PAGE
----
The City and the Stars

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Clarke, Arthur C. The City and the Stars. New York: Harcourt, 1956. New York: NAL, 1957.

Revision and expansion of Against the Fall of Night (listed under The Lion of Comarre & Against the Fall of Night). The City is controlled by a central computer, located in an "underground city, the city of machines." See for a mechanized womb-world and for contrasts of the city, a garden world, and the stars. See opening paragraphs for an early version of what is now called "virtual reality" (VR). Discussed by E. Rabkin, Arthur C. Clarke, and others in the anthology of critical essays, Arthur C. Clarke, edited by J. Olander and M. Greenberg (see under Literary Criticism).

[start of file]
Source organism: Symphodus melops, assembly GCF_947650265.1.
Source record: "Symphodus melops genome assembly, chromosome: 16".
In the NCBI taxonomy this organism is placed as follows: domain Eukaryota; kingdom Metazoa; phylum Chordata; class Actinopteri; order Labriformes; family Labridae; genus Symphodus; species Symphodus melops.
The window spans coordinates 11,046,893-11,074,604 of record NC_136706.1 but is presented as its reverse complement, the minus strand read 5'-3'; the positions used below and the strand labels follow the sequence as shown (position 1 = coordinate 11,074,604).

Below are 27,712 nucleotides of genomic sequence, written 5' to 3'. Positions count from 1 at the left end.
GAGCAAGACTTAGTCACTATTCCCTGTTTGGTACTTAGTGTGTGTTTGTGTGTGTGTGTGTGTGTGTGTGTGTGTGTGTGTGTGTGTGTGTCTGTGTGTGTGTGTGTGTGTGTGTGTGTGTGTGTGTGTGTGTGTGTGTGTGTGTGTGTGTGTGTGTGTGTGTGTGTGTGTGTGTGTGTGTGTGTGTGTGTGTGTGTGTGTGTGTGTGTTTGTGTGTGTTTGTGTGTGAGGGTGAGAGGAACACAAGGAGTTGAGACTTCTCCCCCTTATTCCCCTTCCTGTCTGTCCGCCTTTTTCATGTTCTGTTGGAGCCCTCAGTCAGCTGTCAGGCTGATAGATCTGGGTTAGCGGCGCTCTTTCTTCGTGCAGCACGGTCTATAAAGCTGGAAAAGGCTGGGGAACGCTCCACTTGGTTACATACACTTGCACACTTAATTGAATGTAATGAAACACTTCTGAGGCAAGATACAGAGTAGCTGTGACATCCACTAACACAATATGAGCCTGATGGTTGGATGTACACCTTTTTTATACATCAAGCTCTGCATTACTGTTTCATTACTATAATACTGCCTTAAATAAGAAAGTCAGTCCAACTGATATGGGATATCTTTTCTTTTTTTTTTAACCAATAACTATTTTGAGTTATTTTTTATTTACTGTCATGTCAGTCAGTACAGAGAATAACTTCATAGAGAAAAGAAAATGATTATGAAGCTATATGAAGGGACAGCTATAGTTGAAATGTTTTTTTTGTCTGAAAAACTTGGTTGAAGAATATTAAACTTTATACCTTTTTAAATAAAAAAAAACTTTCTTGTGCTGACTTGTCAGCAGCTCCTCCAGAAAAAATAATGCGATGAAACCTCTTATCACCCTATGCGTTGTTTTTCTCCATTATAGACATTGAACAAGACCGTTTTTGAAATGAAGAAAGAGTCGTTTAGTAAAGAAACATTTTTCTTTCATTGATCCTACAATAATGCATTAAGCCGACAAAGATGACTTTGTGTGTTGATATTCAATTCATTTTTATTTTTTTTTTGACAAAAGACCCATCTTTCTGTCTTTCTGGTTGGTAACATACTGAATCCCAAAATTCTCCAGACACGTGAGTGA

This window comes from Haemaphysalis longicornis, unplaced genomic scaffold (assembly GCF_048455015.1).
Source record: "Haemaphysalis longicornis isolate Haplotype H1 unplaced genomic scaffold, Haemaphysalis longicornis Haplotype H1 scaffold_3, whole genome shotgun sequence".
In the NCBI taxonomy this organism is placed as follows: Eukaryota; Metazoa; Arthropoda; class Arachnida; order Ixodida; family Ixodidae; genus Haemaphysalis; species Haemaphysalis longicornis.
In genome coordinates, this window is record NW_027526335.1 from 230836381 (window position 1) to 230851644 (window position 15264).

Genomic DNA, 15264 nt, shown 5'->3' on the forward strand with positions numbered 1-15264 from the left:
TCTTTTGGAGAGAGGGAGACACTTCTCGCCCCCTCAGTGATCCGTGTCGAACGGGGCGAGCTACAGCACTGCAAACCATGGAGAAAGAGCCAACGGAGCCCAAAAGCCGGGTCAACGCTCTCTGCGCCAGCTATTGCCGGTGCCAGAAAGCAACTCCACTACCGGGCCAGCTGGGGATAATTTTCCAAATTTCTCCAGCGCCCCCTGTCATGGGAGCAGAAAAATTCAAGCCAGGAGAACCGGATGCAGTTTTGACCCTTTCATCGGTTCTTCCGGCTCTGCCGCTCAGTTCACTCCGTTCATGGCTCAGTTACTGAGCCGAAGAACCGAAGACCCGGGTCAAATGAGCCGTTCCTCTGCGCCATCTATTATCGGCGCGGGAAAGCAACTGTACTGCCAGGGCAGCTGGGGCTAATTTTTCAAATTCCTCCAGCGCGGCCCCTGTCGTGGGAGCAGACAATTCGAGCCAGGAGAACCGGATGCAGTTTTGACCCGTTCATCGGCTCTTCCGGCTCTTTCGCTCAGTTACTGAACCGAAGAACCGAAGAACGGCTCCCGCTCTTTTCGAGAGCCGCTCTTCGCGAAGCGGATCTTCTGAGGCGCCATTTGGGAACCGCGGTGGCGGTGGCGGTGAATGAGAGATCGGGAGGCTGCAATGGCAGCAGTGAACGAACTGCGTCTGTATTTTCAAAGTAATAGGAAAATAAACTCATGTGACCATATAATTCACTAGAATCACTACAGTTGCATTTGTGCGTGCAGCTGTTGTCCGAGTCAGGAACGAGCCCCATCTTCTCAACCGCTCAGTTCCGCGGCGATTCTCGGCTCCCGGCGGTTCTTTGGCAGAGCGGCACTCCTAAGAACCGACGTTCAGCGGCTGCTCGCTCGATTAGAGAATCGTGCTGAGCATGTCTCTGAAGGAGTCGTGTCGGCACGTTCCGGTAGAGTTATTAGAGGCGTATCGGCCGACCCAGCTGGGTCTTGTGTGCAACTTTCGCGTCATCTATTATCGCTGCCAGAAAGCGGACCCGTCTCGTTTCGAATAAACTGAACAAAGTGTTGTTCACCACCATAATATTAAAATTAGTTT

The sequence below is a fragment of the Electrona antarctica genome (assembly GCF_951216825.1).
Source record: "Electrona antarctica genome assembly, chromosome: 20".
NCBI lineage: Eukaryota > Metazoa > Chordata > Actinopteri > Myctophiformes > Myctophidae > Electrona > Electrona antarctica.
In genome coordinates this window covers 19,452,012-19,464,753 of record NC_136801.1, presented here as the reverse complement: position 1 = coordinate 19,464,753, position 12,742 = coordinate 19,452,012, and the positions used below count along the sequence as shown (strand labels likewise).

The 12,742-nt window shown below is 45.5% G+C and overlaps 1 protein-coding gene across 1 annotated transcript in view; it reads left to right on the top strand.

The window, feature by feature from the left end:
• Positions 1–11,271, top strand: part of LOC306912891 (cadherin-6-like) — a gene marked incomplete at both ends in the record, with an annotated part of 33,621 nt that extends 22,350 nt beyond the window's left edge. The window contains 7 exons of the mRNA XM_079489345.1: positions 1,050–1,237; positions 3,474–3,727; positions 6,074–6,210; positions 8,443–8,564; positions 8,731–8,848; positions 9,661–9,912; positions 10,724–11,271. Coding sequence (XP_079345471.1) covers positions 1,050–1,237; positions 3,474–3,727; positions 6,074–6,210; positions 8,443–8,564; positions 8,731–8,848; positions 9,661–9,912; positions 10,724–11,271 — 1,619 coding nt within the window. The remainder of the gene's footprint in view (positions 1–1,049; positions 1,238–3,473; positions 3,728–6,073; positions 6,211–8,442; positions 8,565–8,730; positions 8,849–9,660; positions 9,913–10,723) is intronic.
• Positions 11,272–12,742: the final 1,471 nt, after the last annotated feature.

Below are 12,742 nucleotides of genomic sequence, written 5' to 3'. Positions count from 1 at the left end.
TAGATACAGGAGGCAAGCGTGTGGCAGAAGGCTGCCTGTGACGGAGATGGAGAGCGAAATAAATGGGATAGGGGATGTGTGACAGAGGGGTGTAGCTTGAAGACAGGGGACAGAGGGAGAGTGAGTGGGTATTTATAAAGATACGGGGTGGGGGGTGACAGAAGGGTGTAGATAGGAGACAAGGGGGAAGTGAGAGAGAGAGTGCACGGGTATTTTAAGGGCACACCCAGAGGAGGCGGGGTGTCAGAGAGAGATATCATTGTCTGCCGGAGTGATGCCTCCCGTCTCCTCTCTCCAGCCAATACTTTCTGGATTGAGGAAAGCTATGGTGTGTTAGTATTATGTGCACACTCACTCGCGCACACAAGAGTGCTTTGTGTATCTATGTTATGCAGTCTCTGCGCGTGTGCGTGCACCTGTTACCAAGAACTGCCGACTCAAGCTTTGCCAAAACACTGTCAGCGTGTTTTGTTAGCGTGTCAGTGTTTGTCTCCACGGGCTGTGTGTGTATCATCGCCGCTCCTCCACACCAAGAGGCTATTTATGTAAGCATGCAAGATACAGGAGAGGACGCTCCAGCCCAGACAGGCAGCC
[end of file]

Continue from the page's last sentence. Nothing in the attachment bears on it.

Note also the ambiguously successful attempt to create disembodied pure intellect, leading to "the Mad Mind" and later Vanamonde: "the second, successful experiment [... to produce] a being of pure intellect, [now] immensely old, immensely powerful, able to move instantly to any point in space — but entirely childlike and unsophisticated. Vanamonde's ultimate destiny [...] is to battle the Mad Mind, when it escapes its prison at the end of Time."[1]

RDE initial and 21Sep16, 4Jan21, 7Jun22